(Reuters) - Thermo Fisher Scientific Inc (TMO.N), the world’s largest maker of scientific instruments, forecast 2015 sales and earnings below analysts’ expectations, becoming the latest U.S. healthcare company to warn about a strengthening dollar.
The strengthening of the dollar, particularly against the euro and the Japanese yen, would result in a 4 percent decline in Thermo Fisher’s revenue in 2015, CFO Peter Wilver said on a call with analysts.
Thermo Fisher expects full-year revenue of $16.80 billion to $17 billion. Analysts were expecting $17.25 billion, according to Thomson Reuters I/B/E/S.
The company expects profit to be hit by 58 cents in 2015. It forecast $7.22 to $7.40, excluding special items, below analysts’ average estimate of $7.62.
After hitting a 6-1/2 month low in May, the dollar .DXY has surged nearly 20 percent against a basket of major currencies, making overseas sales denominated in other currencies less valuable in dollar terms.
The stronger dollar can also make U.S.-made products more expensive for consumers in other currencies and thus cut demand.
CEO Marc Casper said the company plans to move more production of reagents to its Lithuanian site to cut costs and “get aggressive” on its operating plan to offset the impact from a strong dollar.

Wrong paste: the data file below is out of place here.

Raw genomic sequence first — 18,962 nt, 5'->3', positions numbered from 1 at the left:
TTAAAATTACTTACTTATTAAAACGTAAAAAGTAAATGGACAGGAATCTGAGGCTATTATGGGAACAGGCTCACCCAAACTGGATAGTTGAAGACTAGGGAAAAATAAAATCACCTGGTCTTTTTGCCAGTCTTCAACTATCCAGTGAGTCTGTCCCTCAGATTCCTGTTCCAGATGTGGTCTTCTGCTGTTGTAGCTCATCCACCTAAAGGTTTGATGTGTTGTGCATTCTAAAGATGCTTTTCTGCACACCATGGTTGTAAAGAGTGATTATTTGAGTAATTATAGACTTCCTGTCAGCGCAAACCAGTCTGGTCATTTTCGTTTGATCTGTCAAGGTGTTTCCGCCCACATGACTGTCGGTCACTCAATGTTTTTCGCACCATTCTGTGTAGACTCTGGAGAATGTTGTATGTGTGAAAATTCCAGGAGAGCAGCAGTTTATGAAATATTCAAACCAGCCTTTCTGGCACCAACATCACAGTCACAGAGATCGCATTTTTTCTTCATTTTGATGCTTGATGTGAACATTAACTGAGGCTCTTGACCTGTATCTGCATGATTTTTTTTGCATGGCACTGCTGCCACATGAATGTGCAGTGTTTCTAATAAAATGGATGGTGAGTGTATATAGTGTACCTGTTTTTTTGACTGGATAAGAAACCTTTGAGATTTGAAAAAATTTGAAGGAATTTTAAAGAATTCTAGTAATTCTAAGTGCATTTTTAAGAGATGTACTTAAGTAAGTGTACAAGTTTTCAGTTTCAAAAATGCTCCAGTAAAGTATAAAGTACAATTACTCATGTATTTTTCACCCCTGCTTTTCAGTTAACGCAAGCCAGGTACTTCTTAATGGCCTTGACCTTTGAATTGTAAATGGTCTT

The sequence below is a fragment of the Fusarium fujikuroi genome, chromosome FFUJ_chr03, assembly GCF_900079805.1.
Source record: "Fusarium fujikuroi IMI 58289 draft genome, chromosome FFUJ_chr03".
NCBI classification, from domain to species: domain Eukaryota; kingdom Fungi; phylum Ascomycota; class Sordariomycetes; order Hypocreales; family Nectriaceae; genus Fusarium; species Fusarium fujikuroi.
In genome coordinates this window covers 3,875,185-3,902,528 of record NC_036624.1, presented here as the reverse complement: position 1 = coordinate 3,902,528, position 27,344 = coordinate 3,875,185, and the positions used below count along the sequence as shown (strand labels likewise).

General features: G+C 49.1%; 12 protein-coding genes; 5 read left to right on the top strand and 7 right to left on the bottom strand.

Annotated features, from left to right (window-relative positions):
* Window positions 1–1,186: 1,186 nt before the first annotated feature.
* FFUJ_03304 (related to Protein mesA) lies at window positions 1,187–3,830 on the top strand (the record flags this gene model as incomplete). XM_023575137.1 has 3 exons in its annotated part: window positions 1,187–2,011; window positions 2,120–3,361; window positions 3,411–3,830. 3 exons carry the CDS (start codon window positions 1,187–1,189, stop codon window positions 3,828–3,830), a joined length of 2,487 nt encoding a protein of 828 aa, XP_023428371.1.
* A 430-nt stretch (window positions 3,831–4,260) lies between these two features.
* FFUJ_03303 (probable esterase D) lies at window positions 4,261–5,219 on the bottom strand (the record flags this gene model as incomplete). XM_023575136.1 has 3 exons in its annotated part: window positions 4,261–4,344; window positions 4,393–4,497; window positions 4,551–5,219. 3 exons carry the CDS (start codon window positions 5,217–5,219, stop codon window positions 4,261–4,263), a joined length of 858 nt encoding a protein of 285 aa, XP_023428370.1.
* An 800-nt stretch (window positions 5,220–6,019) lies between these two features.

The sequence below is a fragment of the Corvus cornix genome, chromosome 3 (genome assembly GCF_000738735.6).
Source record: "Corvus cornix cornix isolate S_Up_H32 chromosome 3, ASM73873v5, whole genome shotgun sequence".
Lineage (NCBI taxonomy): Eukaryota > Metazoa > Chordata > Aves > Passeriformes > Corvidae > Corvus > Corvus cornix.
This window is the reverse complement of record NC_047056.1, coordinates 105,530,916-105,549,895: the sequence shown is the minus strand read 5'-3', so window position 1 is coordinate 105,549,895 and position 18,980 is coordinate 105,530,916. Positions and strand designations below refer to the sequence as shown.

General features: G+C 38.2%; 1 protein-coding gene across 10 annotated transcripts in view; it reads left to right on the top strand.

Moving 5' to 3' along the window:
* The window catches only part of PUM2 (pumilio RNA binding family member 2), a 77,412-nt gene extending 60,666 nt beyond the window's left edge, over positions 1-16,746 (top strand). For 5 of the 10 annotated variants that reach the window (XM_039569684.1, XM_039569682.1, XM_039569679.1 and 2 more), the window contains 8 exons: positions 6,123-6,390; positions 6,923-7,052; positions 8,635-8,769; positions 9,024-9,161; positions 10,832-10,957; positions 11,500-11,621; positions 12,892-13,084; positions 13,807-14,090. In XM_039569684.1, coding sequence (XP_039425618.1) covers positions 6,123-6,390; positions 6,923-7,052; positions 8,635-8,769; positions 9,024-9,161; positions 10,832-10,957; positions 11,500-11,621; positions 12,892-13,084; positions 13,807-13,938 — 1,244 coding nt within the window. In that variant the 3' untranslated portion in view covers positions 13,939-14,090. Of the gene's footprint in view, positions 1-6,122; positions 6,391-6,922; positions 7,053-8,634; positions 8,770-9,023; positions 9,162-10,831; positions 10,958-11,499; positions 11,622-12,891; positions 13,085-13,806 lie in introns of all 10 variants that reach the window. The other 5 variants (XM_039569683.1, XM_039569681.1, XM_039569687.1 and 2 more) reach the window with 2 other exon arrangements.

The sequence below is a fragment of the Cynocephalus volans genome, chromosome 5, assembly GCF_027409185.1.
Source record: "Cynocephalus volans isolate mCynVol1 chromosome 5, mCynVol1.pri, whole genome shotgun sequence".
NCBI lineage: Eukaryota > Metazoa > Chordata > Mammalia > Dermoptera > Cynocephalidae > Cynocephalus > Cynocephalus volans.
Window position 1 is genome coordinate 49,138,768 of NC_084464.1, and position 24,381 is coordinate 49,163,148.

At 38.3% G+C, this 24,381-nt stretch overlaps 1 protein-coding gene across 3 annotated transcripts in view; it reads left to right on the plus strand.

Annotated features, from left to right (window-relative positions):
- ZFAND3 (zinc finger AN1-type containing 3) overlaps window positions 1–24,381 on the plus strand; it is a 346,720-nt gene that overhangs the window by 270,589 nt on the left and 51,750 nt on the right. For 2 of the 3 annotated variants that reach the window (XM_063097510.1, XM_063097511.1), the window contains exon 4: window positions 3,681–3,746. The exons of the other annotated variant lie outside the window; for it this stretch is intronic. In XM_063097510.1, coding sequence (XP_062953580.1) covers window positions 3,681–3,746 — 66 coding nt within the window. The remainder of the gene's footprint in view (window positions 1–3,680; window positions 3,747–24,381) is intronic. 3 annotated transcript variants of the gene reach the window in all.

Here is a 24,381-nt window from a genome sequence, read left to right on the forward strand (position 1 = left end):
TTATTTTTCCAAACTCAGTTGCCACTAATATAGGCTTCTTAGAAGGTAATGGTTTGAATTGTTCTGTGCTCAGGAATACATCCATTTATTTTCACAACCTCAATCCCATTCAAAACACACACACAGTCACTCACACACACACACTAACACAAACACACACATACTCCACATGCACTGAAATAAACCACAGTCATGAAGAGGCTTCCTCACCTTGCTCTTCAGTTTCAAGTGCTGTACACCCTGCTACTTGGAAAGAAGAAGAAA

Thermo Fisher reported better-than-expected quarterly profit and sales on Thursday, boosted by the contribution from the Life Technologies acquisition.
With the addition of Life Tech business, Thermo Fisher’s life sciences business reported a surge in sales to $1.19 billion, compared with $192 million a year earlier.
The business, the company’s largest division, provides reagents, instruments and consumables used in biological and medical research.
The company’s other three businesses reported sales growth of 2 percent to 4 percent.
The purchase of Life Tech for more than $13 billion was completed in early 2014.
Thermo Fisher shares, which gained 13 percent in 2014, edged up 1 percent to $125.84 in morning trading on the New York Stock Exchange.
Reporting by Bill Berkrot, and Vidya L Nathan in Bengaluru; Editing by Don Sebastian